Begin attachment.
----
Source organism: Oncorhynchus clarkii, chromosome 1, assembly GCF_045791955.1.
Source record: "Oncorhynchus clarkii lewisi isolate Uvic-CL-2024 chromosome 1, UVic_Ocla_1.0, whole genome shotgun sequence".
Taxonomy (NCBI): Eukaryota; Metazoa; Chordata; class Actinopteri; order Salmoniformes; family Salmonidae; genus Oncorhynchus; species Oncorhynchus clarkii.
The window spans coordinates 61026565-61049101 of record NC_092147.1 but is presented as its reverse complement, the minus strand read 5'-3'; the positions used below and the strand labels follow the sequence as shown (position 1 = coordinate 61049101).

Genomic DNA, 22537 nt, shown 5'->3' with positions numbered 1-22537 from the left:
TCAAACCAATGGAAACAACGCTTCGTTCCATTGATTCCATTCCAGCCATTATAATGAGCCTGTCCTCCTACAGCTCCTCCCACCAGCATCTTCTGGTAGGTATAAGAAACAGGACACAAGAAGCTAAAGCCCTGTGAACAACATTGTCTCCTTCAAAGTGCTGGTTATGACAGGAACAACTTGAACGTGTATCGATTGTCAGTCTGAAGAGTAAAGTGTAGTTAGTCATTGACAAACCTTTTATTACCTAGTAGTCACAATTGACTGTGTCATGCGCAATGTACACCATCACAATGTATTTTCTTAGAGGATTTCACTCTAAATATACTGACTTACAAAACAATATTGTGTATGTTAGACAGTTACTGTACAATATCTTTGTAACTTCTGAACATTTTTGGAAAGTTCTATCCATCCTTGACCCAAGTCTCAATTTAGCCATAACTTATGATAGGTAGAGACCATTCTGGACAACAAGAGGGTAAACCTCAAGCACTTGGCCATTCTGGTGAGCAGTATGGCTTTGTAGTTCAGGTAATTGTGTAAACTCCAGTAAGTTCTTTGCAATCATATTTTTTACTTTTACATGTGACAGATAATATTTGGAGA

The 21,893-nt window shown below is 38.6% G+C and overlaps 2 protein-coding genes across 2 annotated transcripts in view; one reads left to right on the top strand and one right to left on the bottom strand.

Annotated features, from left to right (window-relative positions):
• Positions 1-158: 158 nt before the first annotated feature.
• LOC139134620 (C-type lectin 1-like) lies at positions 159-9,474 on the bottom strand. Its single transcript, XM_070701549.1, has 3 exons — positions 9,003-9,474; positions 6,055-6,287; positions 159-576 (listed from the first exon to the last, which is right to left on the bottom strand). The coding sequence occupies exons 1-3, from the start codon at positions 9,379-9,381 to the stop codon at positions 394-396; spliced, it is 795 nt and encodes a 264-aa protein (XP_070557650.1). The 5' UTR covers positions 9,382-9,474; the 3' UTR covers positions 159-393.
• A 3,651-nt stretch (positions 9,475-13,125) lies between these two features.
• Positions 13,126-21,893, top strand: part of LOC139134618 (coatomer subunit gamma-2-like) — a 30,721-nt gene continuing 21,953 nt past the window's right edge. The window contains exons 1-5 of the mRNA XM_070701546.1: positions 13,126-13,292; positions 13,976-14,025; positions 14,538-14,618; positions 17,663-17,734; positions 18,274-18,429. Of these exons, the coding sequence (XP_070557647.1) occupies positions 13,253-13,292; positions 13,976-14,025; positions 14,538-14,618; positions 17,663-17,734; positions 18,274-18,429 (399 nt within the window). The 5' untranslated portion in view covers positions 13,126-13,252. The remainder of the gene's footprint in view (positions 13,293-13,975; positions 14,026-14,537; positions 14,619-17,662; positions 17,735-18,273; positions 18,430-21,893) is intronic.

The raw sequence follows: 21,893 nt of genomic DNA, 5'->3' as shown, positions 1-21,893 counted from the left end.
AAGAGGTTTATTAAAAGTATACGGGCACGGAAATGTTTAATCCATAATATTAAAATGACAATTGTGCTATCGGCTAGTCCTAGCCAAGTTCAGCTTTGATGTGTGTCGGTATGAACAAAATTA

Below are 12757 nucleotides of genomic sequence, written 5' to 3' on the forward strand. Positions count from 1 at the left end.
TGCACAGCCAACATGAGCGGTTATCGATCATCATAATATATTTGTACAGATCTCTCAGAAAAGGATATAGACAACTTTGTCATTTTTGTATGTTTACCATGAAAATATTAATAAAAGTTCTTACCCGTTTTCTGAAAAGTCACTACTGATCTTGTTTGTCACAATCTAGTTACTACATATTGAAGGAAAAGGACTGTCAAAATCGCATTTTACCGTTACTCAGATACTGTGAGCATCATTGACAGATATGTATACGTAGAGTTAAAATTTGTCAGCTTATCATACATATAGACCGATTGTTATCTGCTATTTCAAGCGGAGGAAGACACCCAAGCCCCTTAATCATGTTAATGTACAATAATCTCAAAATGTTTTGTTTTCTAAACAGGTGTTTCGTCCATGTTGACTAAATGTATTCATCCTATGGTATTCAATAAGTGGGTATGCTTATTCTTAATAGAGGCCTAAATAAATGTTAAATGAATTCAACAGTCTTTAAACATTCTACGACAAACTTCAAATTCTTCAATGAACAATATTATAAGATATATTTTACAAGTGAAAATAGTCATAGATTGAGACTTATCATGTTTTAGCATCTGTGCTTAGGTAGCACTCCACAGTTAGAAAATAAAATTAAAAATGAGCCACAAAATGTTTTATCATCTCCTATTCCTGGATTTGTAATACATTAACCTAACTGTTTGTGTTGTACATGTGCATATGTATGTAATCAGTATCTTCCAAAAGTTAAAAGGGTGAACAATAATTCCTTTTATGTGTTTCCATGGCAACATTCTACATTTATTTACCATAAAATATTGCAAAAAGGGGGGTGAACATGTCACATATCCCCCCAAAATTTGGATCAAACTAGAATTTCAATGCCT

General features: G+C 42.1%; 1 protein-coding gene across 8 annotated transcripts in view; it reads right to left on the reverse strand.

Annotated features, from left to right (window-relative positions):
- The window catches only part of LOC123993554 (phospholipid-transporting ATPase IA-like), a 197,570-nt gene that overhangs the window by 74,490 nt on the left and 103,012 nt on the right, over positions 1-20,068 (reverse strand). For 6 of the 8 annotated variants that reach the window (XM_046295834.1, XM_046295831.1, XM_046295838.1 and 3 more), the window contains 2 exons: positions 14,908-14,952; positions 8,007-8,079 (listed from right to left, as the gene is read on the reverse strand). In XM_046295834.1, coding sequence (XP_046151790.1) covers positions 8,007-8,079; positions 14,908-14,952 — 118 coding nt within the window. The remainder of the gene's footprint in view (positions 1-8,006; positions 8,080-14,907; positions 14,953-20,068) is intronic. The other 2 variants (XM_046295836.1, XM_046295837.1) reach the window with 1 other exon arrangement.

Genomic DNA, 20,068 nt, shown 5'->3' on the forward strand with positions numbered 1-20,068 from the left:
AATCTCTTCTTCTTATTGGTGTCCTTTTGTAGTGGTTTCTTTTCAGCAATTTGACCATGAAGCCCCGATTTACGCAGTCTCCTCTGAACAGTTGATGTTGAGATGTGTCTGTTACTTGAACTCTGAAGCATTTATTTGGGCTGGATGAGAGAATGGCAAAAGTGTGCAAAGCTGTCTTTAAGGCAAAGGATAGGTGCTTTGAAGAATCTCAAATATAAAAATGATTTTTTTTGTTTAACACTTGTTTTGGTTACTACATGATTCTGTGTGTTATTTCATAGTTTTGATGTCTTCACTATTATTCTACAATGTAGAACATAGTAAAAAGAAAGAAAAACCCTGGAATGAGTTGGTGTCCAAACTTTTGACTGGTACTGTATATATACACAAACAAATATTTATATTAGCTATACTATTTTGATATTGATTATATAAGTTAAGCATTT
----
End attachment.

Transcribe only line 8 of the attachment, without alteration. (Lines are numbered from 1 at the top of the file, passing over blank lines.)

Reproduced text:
Annotated features, from left to right (window-relative positions):